According to a senior U.S. military officer in Kabul, increasing the number of American troops would allow the military to quickly send additional advisers or airstrike support to two simultaneous operations. Right now, the official said, they can only do so for one.
The officer said it would allow the U.S. to send fighter aircraft, refueling aircraft and surveillance aircraft to multiple locations for missions.
The officer was not authorized to discuss the details publicly so spoke on condition of anonymity.
Afghan military commanders have been clear that they want and expect continued U.S. military help.
Pulling out American forces "would be a total failure," Col. Abdul Mahfuz, the Afghan intelligence agency chief for Qarahbagh, north of Kabul, said Saturday. And he said that substituting paid contractors for U.S. troops would be a formula for continuing the war, rather than completing it.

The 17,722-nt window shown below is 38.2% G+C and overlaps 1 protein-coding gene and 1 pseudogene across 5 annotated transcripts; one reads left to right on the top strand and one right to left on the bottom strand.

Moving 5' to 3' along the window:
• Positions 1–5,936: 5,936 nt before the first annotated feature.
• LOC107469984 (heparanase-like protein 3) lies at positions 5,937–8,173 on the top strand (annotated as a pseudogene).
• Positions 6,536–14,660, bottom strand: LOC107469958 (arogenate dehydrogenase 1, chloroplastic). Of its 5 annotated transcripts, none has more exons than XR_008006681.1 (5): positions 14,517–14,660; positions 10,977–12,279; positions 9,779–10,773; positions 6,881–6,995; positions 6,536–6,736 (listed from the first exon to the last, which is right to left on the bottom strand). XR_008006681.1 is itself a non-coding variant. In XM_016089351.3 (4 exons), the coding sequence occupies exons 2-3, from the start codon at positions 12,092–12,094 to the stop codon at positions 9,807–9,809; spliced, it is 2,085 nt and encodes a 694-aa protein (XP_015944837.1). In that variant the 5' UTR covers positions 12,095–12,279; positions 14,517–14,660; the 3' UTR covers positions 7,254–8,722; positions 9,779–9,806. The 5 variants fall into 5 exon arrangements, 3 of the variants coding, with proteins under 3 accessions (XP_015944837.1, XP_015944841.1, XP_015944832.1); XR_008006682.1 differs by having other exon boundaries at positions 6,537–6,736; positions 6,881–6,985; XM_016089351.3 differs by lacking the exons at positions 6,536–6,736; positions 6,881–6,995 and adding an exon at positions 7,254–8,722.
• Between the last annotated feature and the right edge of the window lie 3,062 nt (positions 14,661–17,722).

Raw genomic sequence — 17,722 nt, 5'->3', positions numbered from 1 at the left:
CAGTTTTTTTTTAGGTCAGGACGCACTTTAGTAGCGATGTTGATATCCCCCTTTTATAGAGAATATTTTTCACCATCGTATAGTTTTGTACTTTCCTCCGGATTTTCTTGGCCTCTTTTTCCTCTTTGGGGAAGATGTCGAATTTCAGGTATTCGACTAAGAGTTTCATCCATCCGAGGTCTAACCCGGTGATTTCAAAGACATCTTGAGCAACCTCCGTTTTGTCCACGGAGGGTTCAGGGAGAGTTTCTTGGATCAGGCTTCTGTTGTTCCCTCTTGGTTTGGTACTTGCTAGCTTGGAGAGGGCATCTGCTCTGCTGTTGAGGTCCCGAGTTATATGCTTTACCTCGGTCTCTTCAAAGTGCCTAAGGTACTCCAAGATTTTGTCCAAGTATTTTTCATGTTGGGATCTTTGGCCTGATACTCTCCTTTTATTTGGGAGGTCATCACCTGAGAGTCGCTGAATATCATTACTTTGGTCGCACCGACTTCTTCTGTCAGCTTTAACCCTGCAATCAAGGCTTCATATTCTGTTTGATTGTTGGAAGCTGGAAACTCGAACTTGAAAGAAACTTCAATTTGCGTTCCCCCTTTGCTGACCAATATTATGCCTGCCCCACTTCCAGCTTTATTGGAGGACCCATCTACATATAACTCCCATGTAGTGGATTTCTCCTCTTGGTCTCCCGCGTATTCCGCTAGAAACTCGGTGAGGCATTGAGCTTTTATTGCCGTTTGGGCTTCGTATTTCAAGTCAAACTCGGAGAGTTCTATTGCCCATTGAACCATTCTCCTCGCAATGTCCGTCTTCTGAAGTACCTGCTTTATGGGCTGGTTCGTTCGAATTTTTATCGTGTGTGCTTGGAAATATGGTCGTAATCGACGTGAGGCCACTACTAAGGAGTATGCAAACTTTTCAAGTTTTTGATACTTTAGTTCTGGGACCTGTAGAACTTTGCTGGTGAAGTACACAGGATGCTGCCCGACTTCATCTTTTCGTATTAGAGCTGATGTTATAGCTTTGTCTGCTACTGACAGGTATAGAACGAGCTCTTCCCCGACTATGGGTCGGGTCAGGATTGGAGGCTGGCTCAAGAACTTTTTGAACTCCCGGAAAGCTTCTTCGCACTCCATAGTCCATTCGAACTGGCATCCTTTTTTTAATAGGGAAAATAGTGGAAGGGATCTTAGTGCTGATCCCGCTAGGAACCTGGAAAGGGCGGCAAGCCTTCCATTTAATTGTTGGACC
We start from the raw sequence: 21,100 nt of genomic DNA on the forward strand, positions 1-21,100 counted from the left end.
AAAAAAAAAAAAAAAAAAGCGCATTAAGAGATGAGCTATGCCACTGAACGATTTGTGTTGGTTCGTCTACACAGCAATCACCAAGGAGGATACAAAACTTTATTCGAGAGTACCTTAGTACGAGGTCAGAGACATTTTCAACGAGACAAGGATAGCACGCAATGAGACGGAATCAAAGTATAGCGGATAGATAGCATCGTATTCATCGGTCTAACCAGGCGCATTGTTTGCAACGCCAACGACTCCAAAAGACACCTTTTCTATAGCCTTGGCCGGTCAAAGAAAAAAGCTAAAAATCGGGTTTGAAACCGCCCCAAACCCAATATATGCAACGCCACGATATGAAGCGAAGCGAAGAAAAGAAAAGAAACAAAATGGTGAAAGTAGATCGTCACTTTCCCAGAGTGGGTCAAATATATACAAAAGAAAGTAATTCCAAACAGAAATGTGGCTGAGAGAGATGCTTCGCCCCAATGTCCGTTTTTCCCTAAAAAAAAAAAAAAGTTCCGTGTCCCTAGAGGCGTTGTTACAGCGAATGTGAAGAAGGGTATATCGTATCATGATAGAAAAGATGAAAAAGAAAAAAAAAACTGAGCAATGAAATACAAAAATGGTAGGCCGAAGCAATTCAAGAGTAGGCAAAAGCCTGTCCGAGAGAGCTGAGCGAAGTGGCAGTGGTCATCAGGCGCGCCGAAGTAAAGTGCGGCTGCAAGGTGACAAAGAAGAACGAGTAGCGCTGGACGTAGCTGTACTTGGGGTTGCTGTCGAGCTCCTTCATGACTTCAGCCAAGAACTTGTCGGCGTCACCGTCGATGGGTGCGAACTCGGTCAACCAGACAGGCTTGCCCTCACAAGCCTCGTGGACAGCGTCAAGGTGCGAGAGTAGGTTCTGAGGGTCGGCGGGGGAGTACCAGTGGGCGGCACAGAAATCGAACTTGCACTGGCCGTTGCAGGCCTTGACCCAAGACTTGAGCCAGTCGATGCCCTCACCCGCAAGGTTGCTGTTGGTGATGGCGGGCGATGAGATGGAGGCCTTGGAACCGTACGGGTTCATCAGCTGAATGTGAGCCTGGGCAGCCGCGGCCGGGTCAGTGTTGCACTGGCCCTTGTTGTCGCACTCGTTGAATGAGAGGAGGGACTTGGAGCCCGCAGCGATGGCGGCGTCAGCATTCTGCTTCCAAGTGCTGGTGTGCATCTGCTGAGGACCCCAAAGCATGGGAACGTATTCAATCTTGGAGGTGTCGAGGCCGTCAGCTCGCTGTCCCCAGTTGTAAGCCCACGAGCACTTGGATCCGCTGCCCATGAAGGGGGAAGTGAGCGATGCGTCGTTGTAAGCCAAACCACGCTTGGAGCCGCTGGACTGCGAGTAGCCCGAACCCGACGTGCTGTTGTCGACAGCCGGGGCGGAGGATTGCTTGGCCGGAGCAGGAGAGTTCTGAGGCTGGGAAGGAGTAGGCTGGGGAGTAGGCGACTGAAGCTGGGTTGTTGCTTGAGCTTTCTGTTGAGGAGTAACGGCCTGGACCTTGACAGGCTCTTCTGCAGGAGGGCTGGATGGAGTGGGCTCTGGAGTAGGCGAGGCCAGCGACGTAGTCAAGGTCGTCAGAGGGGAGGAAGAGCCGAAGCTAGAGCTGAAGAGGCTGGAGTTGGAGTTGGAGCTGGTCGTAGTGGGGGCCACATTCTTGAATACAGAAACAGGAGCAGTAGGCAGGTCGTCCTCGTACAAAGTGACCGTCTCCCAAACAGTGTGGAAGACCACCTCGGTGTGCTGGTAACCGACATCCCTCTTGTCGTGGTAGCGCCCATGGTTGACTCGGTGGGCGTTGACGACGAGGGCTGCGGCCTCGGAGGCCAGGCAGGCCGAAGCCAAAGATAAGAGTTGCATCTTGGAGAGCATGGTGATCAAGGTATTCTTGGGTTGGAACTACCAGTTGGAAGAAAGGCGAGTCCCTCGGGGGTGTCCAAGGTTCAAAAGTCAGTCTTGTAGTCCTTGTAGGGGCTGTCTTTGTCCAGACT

Mahfuz and other Afghan commanders spoke at a shura council meeting at Bagram air base attended also by U.S. military officers and Afghan intelligence officials.
Col. Abdul Mobin, who commands an Afghan mechanized battalion in the 111th Division, said any reduction in the U.S. military presence "leads to total failure."
Speaking through an interpreter, he added that operations by Afghan and U.S. special operations forces have been very effective, and that "the presence of U.S. military personnel is felt and considered a positive step for peace."
He said he'd like to see an additional 10,000 American troops in the country.